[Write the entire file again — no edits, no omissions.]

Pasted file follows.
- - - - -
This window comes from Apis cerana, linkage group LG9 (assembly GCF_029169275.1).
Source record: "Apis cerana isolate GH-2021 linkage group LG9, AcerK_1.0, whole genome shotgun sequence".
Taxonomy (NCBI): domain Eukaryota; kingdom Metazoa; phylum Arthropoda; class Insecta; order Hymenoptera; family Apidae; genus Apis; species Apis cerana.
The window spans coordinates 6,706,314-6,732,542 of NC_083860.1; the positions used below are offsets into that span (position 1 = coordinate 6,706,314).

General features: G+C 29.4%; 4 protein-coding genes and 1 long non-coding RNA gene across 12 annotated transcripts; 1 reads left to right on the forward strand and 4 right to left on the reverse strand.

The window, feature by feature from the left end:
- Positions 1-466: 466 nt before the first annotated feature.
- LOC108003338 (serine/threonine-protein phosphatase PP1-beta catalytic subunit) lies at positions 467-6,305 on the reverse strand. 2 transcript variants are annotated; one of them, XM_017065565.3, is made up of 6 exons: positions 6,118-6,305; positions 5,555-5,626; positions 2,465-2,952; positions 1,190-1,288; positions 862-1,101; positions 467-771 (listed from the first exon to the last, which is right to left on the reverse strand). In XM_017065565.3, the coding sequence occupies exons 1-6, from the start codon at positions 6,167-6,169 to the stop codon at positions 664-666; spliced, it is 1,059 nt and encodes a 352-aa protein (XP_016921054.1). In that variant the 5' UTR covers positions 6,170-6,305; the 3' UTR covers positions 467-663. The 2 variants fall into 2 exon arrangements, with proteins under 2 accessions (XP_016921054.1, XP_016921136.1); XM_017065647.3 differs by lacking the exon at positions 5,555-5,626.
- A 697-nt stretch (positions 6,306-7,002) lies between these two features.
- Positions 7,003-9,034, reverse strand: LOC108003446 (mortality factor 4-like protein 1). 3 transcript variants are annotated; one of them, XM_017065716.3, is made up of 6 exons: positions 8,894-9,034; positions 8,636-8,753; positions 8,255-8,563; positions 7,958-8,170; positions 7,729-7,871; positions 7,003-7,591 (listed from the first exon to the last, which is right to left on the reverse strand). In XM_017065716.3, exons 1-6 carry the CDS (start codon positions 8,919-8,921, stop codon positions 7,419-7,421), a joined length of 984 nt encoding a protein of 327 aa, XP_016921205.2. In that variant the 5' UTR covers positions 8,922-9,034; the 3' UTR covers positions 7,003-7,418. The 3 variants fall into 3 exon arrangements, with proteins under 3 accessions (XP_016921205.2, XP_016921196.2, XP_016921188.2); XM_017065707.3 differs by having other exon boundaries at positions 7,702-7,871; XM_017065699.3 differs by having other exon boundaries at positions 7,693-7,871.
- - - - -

This window comes from Apis cerana, linkage group LG9 (assembly GCF_029169275.1).
Source record: "Apis cerana isolate GH-2021 linkage group LG9, AcerK_1.0, whole genome shotgun sequence".
Taxonomy (NCBI): domain Eukaryota; kingdom Metazoa; phylum Arthropoda; class Insecta; order Hymenoptera; family Apidae; genus Apis; species Apis cerana.
The window spans coordinates 6,706,314-6,732,542 of NC_083860.1; the positions used below are offsets into that span (position 1 = coordinate 6,706,314).

General features: G+C 29.4%; 4 protein-coding genes and 1 long non-coding RNA gene across 12 annotated transcripts; 1 reads left to right on the forward strand and 4 right to left on the reverse strand.

The window, feature by feature from the left end:
- Positions 1-466: 466 nt before the first annotated feature.
- LOC108003338 (serine/threonine-protein phosphatase PP1-beta catalytic subunit) lies at positions 467-6,305 on the reverse strand. 2 transcript variants are annotated; one of them, XM_017065565.3, is made up of 6 exons: positions 6,118-6,305; positions 5,555-5,626; positions 2,465-2,952; positions 1,190-1,288; positions 862-1,101; positions 467-771 (listed from the first exon to the last, which is right to left on the reverse strand). In XM_017065565.3, the coding sequence occupies exons 1-6, from the start codon at positions 6,167-6,169 to the stop codon at positions 664-666; spliced, it is 1,059 nt and encodes a 352-aa protein (XP_016921054.1). In that variant the 5' UTR covers positions 6,170-6,305; the 3' UTR covers positions 467-663. The 2 variants fall into 2 exon arrangements, with proteins under 2 accessions (XP_016921054.1, XP_016921136.1); XM_017065647.3 differs by lacking the exon at positions 5,555-5,626.
- A 697-nt stretch (positions 6,306-7,002) lies between these two features.
- Positions 7,003-9,034, reverse strand: LOC108003446 (mortality factor 4-like protein 1). 3 transcript variants are annotated; one of them, XM_017065716.3, is made up of 6 exons: positions 8,894-9,034; positions 8,636-8,753; positions 8,255-8,563; positions 7,958-8,170; positions 7,729-7,871; positions 7,003-7,591 (listed from the first exon to the last, which is right to left on the reverse strand). In XM_017065716.3, exons 1-6 carry the CDS (start codon positions 8,919-8,921, stop codon positions 7,419-7,421), a joined length of 984 nt encoding a protein of 327 aa, XP_016921205.2. In that variant the 5' UTR covers positions 8,922-9,034; the 3' UTR covers positions 7,003-7,418. The 3 variants fall into 3 exon arrangements, with proteins under 3 accessions (XP_016921205.2, XP_016921196.2, XP_016921188.2); XM_017065707.3 differs by having other exon boundaries at positions 7,702-7,871; XM_017065699.3 differs by having other exon boundaries at positions 7,693-7,871.